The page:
Photo Essay: Expanding a Hospital, Serving More Patients in Rwanda
The multi-year project will improve access to quality cancer care, other specialized care
Posted on Jul 25, 2022
On the grounds of Butaro District Hospital, a four-story building is rising rapidly. The construction is phase one of Partners In Health’s multi-year expansion project, launched in December 2021. And it seeks to widen access to cancer care and other specialized services in a region where there was once no hospital and where the current facility lacks enough beds for all patients in need of care.
“We are progressing well,” said Fabrice Nusenga, infrastructure manager at Inshuti Mu Buzima, as Partners In Health is known locally. “We want to hand over the building [to the Ministry of Health] as soon as possible so that it can start serving its purpose.”
The construction is part of a two-phase project to expand the capacity of Butaro District Hospital to serve more patients and become a university teaching hospital for students from the nearby University of Global Health Equity.
Just a decade ago, the rural district of Burera was one of only two districts in Rwanda without a hospital. In 2011, Inshuti Mu Buzima, in partnership with the Ministry of Health and MASS Design Group, built Butaro District Hospital to bring health care closer to those who most need it—ultimately providing quality care to a community of 350,000 people.
Now, the hospital has become a regional hub for cancer care, provided at the Butaro Cancer Center of Excellence. Approximately 1,200 new patients arrive at the cancer center each year from across the region and from as far as countries like Sierra Leone to receive comprehensive treatment. That growing demand has stretched the cancer center’s resources, making the expansion project crucial. When construction ends in 2023, the bed capacity is set to increase from 150 to 256, serving even more patients.
The progress made since construction began is notable. Most of the structural work is now complete, including foundations, floor and ceiling slabs, exterior walls, columns, and beams. Roofing, installation of electric wiring and water pipes, and wall finishing activities are well underway.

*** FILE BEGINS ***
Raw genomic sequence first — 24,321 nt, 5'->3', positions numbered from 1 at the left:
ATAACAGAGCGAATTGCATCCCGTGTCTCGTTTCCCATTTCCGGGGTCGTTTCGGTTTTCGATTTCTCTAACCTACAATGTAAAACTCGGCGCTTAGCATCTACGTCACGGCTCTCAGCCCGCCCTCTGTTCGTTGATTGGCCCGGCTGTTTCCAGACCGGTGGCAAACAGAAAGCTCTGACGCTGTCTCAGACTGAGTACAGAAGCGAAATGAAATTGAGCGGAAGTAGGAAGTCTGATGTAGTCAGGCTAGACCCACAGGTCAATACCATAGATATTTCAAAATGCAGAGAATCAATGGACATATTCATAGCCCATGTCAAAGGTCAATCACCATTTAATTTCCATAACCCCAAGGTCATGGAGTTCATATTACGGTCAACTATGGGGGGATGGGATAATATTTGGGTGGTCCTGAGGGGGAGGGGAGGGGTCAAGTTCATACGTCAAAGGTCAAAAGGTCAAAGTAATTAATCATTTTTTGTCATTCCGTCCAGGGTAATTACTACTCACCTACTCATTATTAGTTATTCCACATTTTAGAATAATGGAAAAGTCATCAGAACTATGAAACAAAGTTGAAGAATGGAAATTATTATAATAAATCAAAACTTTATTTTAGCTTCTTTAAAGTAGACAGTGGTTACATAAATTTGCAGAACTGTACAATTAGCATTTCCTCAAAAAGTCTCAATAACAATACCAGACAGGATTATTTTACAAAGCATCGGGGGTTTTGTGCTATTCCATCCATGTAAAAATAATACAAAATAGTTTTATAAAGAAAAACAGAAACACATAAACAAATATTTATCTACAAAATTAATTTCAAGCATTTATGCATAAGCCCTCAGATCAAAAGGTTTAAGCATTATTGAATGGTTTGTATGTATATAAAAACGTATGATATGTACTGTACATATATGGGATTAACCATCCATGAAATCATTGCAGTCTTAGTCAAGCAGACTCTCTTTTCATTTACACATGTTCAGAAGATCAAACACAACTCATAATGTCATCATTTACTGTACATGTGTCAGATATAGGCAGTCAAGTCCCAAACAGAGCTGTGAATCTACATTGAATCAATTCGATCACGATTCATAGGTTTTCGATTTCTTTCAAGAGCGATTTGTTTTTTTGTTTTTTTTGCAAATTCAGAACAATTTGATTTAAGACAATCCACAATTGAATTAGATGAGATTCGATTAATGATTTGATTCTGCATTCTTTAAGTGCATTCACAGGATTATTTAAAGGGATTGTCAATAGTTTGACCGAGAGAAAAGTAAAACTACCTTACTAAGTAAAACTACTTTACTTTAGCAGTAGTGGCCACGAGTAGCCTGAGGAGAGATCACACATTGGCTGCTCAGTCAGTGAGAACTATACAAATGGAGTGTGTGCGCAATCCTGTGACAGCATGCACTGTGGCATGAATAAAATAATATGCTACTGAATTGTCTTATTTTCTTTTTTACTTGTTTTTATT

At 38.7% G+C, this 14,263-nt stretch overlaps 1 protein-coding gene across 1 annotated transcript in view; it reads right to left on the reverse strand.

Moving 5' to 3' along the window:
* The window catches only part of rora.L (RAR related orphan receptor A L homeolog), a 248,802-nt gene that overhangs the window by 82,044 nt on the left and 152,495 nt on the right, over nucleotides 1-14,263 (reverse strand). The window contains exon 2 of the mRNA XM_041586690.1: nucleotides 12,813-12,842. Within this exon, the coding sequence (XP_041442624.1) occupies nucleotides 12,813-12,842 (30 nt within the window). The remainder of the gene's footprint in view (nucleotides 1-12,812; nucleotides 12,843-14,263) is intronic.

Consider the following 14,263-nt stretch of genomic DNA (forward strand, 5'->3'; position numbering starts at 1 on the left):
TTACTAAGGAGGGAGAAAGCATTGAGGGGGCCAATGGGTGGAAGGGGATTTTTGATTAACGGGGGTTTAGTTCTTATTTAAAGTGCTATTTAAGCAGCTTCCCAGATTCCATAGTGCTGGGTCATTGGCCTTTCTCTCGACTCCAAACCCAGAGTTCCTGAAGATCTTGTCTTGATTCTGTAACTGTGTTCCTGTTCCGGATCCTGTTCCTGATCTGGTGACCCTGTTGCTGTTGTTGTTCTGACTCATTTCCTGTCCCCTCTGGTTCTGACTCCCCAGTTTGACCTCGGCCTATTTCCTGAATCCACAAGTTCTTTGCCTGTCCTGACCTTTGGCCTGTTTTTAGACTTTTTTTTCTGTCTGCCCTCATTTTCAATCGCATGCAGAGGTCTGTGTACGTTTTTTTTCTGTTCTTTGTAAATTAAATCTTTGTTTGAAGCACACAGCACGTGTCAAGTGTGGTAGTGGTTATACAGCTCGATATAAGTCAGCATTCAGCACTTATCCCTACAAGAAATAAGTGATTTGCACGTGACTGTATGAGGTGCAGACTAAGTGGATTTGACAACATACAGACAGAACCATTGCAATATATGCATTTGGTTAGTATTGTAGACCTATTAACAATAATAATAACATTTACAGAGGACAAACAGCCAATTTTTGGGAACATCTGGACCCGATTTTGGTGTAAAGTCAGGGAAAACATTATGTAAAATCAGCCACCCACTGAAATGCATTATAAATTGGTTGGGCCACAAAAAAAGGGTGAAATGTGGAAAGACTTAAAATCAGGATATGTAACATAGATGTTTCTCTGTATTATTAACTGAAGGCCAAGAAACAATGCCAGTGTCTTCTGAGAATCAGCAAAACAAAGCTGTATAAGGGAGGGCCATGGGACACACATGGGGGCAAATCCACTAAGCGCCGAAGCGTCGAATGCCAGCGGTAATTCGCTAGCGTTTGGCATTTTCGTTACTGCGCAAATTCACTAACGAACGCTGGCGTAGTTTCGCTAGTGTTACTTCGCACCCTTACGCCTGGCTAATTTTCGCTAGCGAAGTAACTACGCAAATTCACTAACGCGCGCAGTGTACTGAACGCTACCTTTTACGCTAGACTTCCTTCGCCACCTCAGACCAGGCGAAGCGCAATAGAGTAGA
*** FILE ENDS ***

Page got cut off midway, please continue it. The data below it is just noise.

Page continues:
The 62-foot-long building will accommodate new departments and double the capacity of existing wards and services, including a modern emergency department, a new imaging unit with a CT scanner, and new pediatric and adult wards.
The new spaces are designed in a way that prioritizes the comfort and safety of patients. The floor plan is meant to ease the flow of patients and staff. Big windows and higher ceilings will allow natural light into the building. To create a more welcoming environment for young patients, the new pediatric ward will include a large outdoor playground. The expanded hospital will also have a cafeteria for students and health workers, while patients receive free meals at the nearby support center.
The project is boosting the local economy in Burera, where most people make a living from subsistence farming.
“We have an average of 150 daily workers working on the project,” said Nusenga. “Some of the materials we use are locally sourced to create more opportunities for the local community.”
Those materials include sand, water, and timber from local forests.
A short walk from the construction site, the economic impact of the project is on display in the boisterous town of Rusumo. A gas station refuels construction trucks; banks have long queues of people waiting to cash their paychecks; hostels have seen a spike in demand since construction began.
Most importantly, though, the project will enable the hospital to provide quality care for the growing number of patients who walk through its doors.
Seraphine Uwimana, 46, was one of those patients. The mother, who lives in Kigali, was diagnosed with stage three breast cancer in 2019. Because this stage is considered advanced, she had to travel regularly between Butaro and Kigali for a CT scan as part of her treatment. The journey is three hours long and includes an hour of travel on a rocky dirt road. Once the new CT scanner is installed in the expanded facility, such a trek will no longer be necessary for future patients.
“The journey was long and unpleasant for a sick person,” said Uwimana. “But I now look back and realize it was necessary. People who saw me when I was very sick are always amazed to see how well I am doing.”
Through Inshuti Mu Buzima’s support, Uwimana completed her chemotherapy treatment and had a mastectomy, with all care free of charge. Now, she only returns to the hospital for follow-up appointments every six months. This has meant that she can spend more time with her two children, ages 9 and 5.
Today, as Uwimana watches the expansion of the hospital take shape, she is grateful that patients will be able to access its lifesaving services in one place.
“The hospital has given me the treatment and care that was before not possible for someone who is poor,” she said. “It’s wonderful that in the future patients will access more services here in Butaro."